While Somebody Cares International is still providing emergency response to people pummeled by Hurricane Laura, Hurricane Sally is hitting the same coastal region of Louisiana and Florida. Cellphones and computers are abuzz, connecting the staff and volunteers of the Houston, Texas-based nonprofit with local churches and organizations that are ready to help.
There's no time to waste. People are in distress.
"It's the heart of God," said Doug Stringer, founder of Somebody Cares, which has grown into its international reach. "When you're able to go and be the heart of Jesus, it touches the hearts of people to receive the gospel message. Instead of seeing divisiveness, you see everyone working as neighbors, and you see the church of America engaged. That's the real church in America."
In Sulfur, Louisiana, for example, the parking lot at Celebration Worship Center has been turned into a drive-thru restaurant of sorts. A cross-section of people from Somebody Cares, local churches and the community are preparing and handing out meals for the seemingly endless line of cars moving through. By Tuesday night, 18,500 hot meals had been served.
Volunteers offer to pray with people as worship music broadcasts over speakers, setting the tone.
It's a physical, emotional and spiritual outreach.
One of the volunteers in Sulfur, Louisiana today is Celebration Pastor Donnie Crane. Even though the roof on his adjacent parsonage was damaged and tarps were the best he could do at protecting his home, he opened the church to the community—leading local volunteers alongside Somebody Cares. Even worse, the parsonage burned to the ground after a fire started under the tarp.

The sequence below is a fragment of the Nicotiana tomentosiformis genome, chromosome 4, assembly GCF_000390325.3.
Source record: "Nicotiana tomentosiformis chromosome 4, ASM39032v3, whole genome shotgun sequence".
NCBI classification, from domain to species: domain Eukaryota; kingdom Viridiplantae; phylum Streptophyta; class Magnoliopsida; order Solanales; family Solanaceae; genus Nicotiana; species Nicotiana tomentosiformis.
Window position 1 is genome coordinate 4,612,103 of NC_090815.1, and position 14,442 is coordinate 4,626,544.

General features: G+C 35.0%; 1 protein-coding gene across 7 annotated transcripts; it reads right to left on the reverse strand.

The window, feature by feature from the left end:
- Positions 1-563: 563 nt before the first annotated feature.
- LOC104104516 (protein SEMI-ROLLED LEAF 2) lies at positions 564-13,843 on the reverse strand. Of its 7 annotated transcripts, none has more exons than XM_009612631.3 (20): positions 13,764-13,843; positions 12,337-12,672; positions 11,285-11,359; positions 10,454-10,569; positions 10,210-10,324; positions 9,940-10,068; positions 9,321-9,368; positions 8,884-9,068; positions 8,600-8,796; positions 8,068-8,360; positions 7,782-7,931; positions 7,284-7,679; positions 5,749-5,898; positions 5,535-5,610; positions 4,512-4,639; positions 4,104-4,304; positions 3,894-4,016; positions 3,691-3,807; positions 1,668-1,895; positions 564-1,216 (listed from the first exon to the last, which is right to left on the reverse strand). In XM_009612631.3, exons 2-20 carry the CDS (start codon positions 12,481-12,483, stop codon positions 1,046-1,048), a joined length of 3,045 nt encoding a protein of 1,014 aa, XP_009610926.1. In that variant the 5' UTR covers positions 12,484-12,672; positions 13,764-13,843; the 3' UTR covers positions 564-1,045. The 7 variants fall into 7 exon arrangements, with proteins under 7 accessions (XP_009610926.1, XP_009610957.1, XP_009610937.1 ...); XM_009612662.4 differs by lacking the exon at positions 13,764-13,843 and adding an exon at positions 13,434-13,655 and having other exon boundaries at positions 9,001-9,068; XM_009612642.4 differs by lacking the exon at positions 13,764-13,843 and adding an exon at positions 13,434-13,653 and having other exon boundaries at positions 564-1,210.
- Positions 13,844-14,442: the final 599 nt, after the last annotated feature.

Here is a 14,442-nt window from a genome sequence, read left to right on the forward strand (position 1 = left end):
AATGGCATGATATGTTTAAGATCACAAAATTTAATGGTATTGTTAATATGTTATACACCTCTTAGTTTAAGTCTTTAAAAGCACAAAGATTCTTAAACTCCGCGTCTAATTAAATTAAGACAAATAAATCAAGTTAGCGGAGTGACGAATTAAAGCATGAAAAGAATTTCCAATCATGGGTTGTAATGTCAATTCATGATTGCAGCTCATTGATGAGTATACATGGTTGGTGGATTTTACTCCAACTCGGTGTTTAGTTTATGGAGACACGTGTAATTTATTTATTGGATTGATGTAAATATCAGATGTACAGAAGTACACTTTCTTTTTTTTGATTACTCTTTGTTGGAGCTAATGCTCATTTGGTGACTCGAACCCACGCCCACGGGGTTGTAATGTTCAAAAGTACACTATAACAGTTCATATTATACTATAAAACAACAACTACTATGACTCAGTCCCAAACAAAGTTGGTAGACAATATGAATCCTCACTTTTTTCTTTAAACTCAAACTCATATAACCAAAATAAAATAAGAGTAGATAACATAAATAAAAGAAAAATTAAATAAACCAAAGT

Regardless, Crane continues serving food and loving people. (Watch a brief video featuring Stringer sharing scenes from Sulfur as well as Crane's pastoral heart at this link.)
"When people ask him what they can do for him, he just asks them to keep helping his community," Stringer said.
Stringer and Crane have met with Sulfur's mayor and prayed with him. People keep returning to the church, saying they appreciate the friendly faces and lingering for a cup of coffee.
"There is an atmosphere of God's presence there," Stringer added during a telephone interview between conference calls about multiple ongoing disaster relief projects. "God's organic church is still the greatest asset to any community. In every crisis, when we make ourselves available, God always multiplies what little we have into far more resources than we could ever get on our own."
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